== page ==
Solution is easy, build them a paradise to use for a breading area (which they once had) and few will decide to breed in your area. Animals have not over run your area, you have over run theirs. Nature does balance itself, mankind does not.

    • Paula

      Oh Reeper, before you judge my reaction, go spend a summer camping out with “nature” in Carrollton!

      My point is regarding control of an overpopulated species, not eradication. This would be true with any other species that is not on the endangered species list, and as I mentioned, this species is not even close to being endangered.

      The birds are migratory and believe me if you know Texas, you know there is PLENTY of open area for them to go! I live less than 1 mile from Lake Lavon and there are many square miles for them to “relocate”. In fact, we helped our egrets find a new spot the next spring. There needs to be more education given to preventing groups from roosting so they can be forced to move into a more satisfactory location.

      PS I don’t believe the earth is overpopulated with humans, but that’s another story entirely.

  • Reeper

    Richardson grew big time since 72. Expansion out this way shows how humans populated area’s once fields-homes for wildlife.
    My front porch has barn swallows raise young every year and they eat mosquito’s despite the mess. Car is parked under maple tree that has mistletoe like all the rest do due to birds. American pokeweed and sticker tree is also scattered on my place due to birds. Migration billions flock creating same thing except for not as long. Birds do create problems, but also prevent them. I would much rather birds eat West Nile mosquito than spray which cannot be done safely. I live with nature daily with coons, skunks, possums, deer, coyotes, and copperheads. At least you can’t catch rabies from birds. As for epidemic, grasshoppers reach that yearly around here.
    I can’t debate if their endangered, yet if you believe it take it up with your representatives with your proof. Carrolton should restored the rookery they tore up for a library and ask if they can clean in the heat of the day.
    This area use to be covered in horn toads, none exist now and I dearly miss them even though one bit me as a child.
    I’m not judging you, just pointing out a different mind set. You think birds should move and they think you should. Who’s been around longer, they date back to dino’s when man wasn’t here. Who destroyed the world and everything they touch, man. Just think of the profit you could make at cleanup time if you recycled what they left behind. Due to all the car fumes and heat in the summertime it’s not wise to be outside anyway.
    God (nature for non-believers) does work in mysterious ways, yet when they do you question it? Have you heard of people who’s homes reside on toxic waste dump sites (many years ago none where recorded). Your pest could be your salvation for all you know and yes I have a recipe for grasshopper stew if times get hard-yuk.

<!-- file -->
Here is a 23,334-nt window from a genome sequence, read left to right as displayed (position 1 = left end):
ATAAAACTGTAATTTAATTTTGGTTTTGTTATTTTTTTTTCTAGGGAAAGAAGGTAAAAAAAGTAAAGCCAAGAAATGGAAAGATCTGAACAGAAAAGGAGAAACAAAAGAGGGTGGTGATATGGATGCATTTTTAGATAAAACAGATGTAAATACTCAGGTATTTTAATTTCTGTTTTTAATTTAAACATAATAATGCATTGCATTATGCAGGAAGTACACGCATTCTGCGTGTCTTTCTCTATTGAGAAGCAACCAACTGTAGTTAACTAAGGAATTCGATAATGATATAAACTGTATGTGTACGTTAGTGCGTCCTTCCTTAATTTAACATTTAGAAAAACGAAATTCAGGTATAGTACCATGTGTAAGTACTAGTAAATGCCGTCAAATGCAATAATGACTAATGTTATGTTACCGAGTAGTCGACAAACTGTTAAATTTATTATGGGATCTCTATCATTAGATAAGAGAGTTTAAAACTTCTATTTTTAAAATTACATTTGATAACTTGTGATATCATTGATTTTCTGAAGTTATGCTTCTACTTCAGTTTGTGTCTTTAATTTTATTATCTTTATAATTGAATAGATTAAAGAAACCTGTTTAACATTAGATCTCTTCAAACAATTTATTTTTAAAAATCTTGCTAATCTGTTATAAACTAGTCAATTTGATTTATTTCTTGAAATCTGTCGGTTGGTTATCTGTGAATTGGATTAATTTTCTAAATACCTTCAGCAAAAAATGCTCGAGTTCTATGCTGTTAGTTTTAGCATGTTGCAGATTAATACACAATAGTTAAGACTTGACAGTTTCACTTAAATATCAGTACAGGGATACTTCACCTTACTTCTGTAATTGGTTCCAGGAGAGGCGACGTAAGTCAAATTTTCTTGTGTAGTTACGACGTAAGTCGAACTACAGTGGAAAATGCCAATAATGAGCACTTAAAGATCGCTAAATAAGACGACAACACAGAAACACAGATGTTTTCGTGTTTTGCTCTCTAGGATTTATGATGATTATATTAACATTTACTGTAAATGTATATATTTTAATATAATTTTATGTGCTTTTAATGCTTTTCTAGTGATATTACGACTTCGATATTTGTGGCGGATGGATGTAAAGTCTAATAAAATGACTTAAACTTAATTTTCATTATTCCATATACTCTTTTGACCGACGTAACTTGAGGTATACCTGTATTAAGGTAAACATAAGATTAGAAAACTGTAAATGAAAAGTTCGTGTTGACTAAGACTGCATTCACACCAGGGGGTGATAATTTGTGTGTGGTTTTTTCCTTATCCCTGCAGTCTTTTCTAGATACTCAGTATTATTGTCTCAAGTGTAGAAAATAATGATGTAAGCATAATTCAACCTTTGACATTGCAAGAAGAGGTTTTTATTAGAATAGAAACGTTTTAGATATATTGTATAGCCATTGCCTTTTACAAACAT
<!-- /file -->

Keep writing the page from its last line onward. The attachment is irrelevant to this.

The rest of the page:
• Paula

      I live with lots of wildlife around me and I love it, but a rookery of egrets is a very different story.

      There is no question that they are NOT NATIVE to Texas. And due to 100 years of protection, with no natural predators in the region, “nature” is out of balance!

      Would you live with 5000 fire ant piles in your backyard? How about 5000 copperheads or skunks? I bet you would consider other options!

      My point is that there are other options, and unless you are willing to experience an egret invasion in person for 5 months, you shouldn’t be commenting on how to handle it. It’s been my experience is that people who don’t experience it first-hand don’t have a clue what it means (like most things in life).

  • David R.

    I would cut the trees down after they leave this season. You will have to get the whole neighborhood involved. You can replant with small trees and hopefully the birds will have moved on.

  • Reeper

    I don’t have to live in a war zone to know what it is like. War is far more deadly of a problem so always be grateful for what you have as a problem since it could always be much worse. Yearly for the same time I have a grasshopper epidemic. Smaller waste, yet big destruction. Fire ants kept my tick-flea population down without chemicals being used, yet now without my intervention they are less in numbers.
    It does not take natural predators to keep most populations down, cats, dogs, hawks, gators, coyotes, bob cats, mountain lions, etc. all are good at doing that no matter if it’s native or not. You lack to mention natural wild predators have been killed off on purpose or indirectly, thus you end up with a so-called over population of something else. I do have native blood, if the Indians didn’t bring them here your fore fathers did.
    Your solution is to drive them off to be someone else’s problem? I DO think of others problems as being my own and no I would not want what is my problem to become that of others-care to have my hoppers or killer bees? If you moved them to a Texas Wildlife Park, I’m sure some wouldn’t want what they consider their playground messed up by wildlife either.
    So exactly where do you think these ergots should live that would make you and everyone happy? Seems they where happy where the new library was built and relocated when it was taken away.
    No I would not cut down my trees since electricity is to hi priced and my trees just got big enough to start saving me some on the electric bill. Gone you will breath more pollution and have added heat created by a pure asphalt jungle. Everything has a cause and effect, so think well before you act.
    Good solution-they have a home that will make everyone happy, bad solution-driving them off to become someone else’s problem. World problems are not solved by making only you happy, they are solved by making all sides and neighbors happy.

  • BirdBrain

    I love your thinking, Reeper!